Charles Dickens may have said there is no greater gift than the love of a cat – but, as many pet owners will attest, they can be extremely fickle in their affections.
Scientists now say the secret to winning cats over is to put them in charge during human interactions and let them choose when they want to be petted.
Allowing the animals to "call the shots" also reduces aggressive behaviour and encourages them to be more affectionate, according to a new study.
Researchers at Nottingham Trent University, alongside feline behaviour experts at Battersea Dogs and Cats Home, advised owners to adopt a "hands-off approach" when it comes to petting.
Instead, they should allow the cat to move away if it chooses, and not be tempted to pick it up or follow it because this takes away a cat's sense of control.
The team developed a set of interaction guidelines – which follow a simple Cat acronym – and tested their hypotheses in a series of trials involving 100 cats and a group of randomly selected participants.
The advice encourages people to provide the cat with choice and control (C), pay attention (A) to the cat's behaviour and body language and think about where they are touching (T) the cat.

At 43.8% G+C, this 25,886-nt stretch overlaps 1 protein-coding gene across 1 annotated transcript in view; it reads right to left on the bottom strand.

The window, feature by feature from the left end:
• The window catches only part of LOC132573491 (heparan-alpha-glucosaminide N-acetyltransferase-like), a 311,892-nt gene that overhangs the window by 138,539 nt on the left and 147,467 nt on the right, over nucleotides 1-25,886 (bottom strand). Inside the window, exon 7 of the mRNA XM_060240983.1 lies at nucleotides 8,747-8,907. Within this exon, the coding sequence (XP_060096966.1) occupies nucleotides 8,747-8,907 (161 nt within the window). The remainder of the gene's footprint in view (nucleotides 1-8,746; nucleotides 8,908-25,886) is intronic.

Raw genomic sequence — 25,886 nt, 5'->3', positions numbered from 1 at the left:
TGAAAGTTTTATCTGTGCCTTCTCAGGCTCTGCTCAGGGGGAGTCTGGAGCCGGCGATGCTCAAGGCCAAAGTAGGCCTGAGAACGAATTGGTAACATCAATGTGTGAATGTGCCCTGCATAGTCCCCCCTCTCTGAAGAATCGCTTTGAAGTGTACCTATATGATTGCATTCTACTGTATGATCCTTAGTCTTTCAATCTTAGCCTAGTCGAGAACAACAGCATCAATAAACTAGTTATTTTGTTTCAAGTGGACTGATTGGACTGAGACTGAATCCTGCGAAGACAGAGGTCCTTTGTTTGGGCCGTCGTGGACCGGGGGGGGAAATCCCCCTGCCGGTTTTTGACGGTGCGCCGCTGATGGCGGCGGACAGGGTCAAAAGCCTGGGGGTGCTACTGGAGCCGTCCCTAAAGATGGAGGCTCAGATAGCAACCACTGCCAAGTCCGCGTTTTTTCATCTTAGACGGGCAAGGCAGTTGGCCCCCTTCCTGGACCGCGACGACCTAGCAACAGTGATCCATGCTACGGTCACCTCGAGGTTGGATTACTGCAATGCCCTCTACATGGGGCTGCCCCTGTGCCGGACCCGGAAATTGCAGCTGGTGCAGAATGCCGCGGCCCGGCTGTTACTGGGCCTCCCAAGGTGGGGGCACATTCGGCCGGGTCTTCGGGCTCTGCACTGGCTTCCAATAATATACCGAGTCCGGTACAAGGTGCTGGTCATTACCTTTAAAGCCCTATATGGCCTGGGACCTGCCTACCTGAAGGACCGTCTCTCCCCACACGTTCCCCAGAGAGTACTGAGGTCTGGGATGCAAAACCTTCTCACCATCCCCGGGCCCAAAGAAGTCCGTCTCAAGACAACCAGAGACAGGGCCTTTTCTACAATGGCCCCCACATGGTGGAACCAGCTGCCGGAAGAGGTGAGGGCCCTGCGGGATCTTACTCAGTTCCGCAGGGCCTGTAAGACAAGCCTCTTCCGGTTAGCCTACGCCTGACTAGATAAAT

To offer choice and control, owners should gently offer their hand to the cat and allow it to decide if it wants to interact or not, usually indicated by it rubbing against the person's hand.
Signals that a cat wants a break from petting include turning its head, rotating its ears or letting them become flattened and if the fur along its back appears to ripple.
When it comes to stroking, the team found most cats prefer being touched on the base of their ears, around their cheeks and under their chins.
To test their findings, published in the journal Frontiers in Veterinary Science, researchers monitored participants' brief interactions with 100 cats housed at Battersea.
Each participant interacted with six cats, three before they received training on the Cat guidelines and three after.
Researchers found cats were much less likely to exhibit signs of discomfort or behave aggressively when people followed the guidelines.
The same cats were also more likely to show friendly behaviours towards the participants and to appear more comfortable during interactions that occurred post-training.
Dr Lauren Finka, the lead author on the study, said: "The results demonstrate a clear preference amongst cats for a more 'hands-off' approach to petting, which ultimately lets them call most of the shots.
"Cats are not necessarily known for being overly expressive when it comes to communicating how they are feeling. This can often cause issues during petting because many cats may feel a little uncomfortable at times, but this isn't something that is always easy for us to pick up on."
JoAnna Puzzo, Battersea's feline welfare manager, said: "While every cat has a wonderfully unique personality, they do often share fundamental similarities, as this new study shows.
"Cats can be incredibly subtle when expressing their likes and dislikes, and as a result their behaviour can be misunderstood or ignored completely."